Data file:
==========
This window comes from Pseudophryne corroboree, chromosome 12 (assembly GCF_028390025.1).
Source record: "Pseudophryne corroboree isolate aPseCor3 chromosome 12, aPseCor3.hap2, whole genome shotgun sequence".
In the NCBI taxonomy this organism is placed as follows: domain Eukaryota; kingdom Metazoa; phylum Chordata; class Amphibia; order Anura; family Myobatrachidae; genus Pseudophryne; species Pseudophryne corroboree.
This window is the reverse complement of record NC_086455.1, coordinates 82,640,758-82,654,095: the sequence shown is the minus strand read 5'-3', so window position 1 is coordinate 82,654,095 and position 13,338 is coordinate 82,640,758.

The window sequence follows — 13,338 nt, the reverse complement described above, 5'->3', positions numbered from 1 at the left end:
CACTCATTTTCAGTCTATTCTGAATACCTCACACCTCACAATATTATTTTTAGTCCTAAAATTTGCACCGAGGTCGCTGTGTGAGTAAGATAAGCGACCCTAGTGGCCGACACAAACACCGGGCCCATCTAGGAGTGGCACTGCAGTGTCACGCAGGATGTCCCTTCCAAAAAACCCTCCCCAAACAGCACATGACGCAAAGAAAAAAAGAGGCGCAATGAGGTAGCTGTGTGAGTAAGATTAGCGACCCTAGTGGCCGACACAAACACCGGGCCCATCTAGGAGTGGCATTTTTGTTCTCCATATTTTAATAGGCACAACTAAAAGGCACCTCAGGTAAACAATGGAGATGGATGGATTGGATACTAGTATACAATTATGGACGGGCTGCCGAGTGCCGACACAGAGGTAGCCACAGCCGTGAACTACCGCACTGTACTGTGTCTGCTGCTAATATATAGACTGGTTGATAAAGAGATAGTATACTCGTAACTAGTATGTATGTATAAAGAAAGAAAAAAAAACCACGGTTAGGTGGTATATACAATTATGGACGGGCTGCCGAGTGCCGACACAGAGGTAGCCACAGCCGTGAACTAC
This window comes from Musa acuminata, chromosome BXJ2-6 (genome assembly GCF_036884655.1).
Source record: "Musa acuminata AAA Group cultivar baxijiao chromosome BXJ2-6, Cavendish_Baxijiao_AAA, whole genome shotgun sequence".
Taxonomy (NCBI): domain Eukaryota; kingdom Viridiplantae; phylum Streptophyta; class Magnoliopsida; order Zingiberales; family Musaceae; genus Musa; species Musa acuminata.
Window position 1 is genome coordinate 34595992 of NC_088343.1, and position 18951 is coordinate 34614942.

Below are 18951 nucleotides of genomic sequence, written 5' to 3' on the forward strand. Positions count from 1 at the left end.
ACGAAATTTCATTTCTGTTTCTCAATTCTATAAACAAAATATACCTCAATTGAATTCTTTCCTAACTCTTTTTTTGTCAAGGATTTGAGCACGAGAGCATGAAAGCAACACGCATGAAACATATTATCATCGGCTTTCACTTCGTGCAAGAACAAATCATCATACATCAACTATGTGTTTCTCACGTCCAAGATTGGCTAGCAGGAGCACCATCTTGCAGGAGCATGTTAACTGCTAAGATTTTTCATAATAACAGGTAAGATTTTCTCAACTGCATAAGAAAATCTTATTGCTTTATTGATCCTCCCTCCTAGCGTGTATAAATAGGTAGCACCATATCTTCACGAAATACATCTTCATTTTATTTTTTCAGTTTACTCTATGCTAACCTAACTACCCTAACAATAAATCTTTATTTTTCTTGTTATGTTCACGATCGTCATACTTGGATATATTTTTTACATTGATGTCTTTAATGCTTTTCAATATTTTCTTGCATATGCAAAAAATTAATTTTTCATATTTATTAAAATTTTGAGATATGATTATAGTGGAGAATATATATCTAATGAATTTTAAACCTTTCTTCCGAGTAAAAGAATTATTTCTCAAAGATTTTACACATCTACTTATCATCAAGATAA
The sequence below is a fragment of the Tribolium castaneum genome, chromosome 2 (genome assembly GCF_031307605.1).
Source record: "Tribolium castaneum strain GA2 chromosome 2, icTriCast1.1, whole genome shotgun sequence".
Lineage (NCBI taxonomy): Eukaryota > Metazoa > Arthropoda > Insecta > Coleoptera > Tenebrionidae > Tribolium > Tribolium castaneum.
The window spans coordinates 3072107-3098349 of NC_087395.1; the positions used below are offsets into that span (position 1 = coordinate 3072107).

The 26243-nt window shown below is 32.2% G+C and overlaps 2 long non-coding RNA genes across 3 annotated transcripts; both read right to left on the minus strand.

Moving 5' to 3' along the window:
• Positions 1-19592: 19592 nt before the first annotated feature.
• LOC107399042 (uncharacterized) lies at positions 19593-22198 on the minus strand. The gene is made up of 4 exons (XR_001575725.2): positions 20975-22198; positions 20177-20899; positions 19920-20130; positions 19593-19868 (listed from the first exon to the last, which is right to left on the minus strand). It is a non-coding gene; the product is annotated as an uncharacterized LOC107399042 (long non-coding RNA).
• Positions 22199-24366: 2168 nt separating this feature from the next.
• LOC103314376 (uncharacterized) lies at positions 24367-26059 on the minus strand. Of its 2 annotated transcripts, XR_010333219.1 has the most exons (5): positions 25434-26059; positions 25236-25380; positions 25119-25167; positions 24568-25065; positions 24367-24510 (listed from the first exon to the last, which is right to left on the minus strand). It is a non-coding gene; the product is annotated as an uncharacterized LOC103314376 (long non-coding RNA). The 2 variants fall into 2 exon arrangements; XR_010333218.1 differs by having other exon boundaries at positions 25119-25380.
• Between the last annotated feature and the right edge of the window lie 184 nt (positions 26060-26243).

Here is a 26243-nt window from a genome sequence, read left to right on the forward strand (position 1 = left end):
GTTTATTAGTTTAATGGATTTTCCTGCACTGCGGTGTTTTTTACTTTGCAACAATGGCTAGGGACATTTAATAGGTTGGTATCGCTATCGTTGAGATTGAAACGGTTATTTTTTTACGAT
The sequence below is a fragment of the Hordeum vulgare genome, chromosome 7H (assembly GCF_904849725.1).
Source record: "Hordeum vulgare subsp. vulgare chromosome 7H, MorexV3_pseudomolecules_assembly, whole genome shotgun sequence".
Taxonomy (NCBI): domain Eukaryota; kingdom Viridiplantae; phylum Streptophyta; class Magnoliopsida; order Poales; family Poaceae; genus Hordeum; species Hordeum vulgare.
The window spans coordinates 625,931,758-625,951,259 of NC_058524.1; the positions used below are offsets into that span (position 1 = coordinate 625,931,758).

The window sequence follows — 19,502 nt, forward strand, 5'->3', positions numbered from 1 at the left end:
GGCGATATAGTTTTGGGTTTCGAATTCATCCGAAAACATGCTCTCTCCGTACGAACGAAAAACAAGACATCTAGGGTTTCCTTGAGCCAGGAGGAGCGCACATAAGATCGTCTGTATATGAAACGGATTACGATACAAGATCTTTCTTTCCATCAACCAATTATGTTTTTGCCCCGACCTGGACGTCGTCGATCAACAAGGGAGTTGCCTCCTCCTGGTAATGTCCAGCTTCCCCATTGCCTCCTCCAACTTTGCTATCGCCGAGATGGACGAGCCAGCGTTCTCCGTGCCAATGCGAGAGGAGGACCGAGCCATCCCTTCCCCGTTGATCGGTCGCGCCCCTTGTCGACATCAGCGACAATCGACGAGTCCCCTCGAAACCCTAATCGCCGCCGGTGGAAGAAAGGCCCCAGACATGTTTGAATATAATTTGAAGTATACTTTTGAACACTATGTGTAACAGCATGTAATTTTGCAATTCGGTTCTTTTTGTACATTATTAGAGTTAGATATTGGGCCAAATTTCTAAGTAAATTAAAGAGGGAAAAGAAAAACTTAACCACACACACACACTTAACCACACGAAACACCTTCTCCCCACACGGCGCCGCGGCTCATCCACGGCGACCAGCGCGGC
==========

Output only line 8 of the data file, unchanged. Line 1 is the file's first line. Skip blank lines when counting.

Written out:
Source record: "Musa acuminata AAA Group cultivar baxijiao chromosome BXJ2-6, Cavendish_Baxijiao_AAA, whole genome shotgun sequence".